In high school, I spent many hours in the machine shop making things. I decided to pursue a career as a machinist. Quickly, I became very good at what I did because I enjoy solving problems. I never took a production job because I knew that would kill me. Instead, I became a research and development machinist specializing in prototype work. I loved being inventive and designing things. I even made things for myself, such as a computer controlled camera mount for making virtual reality photographs, and a computer-controlled foam-cutting machine for production of radio-controlled aircraft wings. The computer-controlled foam-cutting machine was eventually purchased by the Massachusetts Institute of Technology for use in their low-speed aerodynamics lab.

I was still playing with photography, and when digital video became affordable, I was in like a dirty shirt. Due to family reasons, a few years ago we started planning to move to the coast. My wife Debbie and I knew it was best to bring jobs with us, so I started making videos on the side. When we arrived on the coast, we launched Story in Focus video production.

It’s been a great journey so far and we’ve decided to take it one step further. Before moving to the coast, I started building unmanned aerial vehicles. I now have two that are ready to fly. We obtained our first Special Flight Operations Certificates a few weeks ago and have several others planned for the near future.

I have found a way to combine my love of flying radio control, knowledge of how things work, aviation safety knowledge, and film skills in one package. I am doing what I was made to do and I am loving it.

Aerial Services

“Drone” safety considerations

Drone-UAS over Birds Eye Cove Farm
A drone flight over Birds Eye Cove Farm.

Unmanned Aerial Systems (UAS), better known as drones, require special safety considerations. Recently, The Province published a great article: The buzz on drones: Operators need to know how to fly them safely.

Story in Focus recently went through the process of obtaining a Special Flight Operation Certificate (SFOC) from Transport Canada. It isn’t easy. Transport Canada requires manuals that detail safety, roles, operation and maintenance of each UAS the company intends to use. But it is more than a paperwork exercise. By carefully documenting our procedures, we were able to ensure that safety will be maintained throughout our operation. My background in air traffic control and aircraft maintenance came in useful when preparing the manuals, so did my partner’s technical writing skills.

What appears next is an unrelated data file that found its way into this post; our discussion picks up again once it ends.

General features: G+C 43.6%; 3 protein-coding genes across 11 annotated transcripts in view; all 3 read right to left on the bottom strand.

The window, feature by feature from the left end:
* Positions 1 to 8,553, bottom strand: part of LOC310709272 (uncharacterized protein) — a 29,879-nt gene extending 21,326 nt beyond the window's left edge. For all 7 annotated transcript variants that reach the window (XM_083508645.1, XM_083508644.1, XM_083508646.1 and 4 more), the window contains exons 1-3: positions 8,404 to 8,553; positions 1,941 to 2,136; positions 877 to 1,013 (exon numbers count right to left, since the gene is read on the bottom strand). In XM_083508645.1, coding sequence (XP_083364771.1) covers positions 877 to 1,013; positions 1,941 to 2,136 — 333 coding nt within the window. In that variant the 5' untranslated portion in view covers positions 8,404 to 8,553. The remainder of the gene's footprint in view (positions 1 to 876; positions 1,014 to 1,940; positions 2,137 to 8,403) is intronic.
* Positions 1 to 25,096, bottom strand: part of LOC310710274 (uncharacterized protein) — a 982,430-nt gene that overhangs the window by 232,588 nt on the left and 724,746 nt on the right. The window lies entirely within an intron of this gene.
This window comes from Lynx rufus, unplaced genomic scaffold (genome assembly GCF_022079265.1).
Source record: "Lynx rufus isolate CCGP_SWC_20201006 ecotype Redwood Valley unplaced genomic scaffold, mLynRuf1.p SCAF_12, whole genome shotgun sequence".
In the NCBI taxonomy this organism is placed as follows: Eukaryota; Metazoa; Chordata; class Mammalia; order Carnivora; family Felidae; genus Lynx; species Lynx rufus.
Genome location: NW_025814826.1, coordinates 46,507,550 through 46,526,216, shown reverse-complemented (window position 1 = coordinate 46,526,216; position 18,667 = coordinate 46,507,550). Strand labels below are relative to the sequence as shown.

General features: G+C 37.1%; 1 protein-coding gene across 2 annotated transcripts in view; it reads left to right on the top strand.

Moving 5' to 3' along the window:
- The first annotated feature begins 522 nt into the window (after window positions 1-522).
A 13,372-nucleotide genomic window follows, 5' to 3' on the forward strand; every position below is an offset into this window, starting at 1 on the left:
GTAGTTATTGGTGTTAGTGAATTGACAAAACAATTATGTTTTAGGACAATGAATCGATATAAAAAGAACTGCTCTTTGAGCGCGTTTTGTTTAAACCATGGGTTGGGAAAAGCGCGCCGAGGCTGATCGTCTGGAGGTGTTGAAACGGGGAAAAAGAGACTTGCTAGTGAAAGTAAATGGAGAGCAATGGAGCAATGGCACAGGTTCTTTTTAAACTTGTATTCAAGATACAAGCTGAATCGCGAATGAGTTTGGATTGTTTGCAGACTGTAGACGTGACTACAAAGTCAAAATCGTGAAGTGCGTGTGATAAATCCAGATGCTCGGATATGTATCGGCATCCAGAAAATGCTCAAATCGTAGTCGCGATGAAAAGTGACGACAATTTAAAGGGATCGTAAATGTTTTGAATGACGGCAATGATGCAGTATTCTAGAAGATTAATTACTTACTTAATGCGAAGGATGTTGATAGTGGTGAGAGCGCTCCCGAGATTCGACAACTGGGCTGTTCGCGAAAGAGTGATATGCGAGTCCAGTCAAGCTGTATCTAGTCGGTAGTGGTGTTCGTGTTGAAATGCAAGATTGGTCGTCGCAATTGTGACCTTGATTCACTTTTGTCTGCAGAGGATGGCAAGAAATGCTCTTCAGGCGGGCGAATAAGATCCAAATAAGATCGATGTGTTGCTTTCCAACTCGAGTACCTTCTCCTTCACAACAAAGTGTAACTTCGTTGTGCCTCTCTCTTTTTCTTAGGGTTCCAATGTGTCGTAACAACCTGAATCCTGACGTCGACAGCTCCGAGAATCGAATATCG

In addition to manuals, Transport Canada also requires operators to carry liability insurance. Story in Focus carries $2M. We will continue to do our best to ensure that nothing goes wrong, but if it does we have coverage.

Companies wanting to employ the services of a UAS operator should ensure their contractor is properly certified and insured. It is not legal for a company to sell UAS services without a SFOC from Transport Canada. Fines from Transport Canada range from $10,000.00 to $25,000.00. The UAS operator must also be properly insured; otherwise, if an incident happens, your company may be at risk.

The UAS industry is in its infancy and every day there are new uses for this technology. It’s not just for aerial photography. Farmers can use near infrared images to evaluate the health of their crops. Inspections of mining, construction and lumbering sites can be completed at a lower cost and more safely. In an afternoon, a UAS can gather all the information required to calculate the volume of mining stockpiles.

Infrared cameras can show heat loss from roofs or find a lost child in the woods. Images taken by using a UAS can be used to generate 3D models. This enables architects to design buildings in harmony with their surroundings while saving excavation expenses and minimizing environmental impact. These are just a few examples of what can be done. I’m sure you can think of others.

Using a UAS can save money, as long as it is used in a safe manner. That is the purpose of the SFOC process. Obtaining a SFOC helps ensure safety is in the forefront. If you ever want to explore the ways in which a UAS operator could help your company, please give me a call.

The video posted with this blog was a test of a new camera mount.

Greg Nuspel (250-510-7971)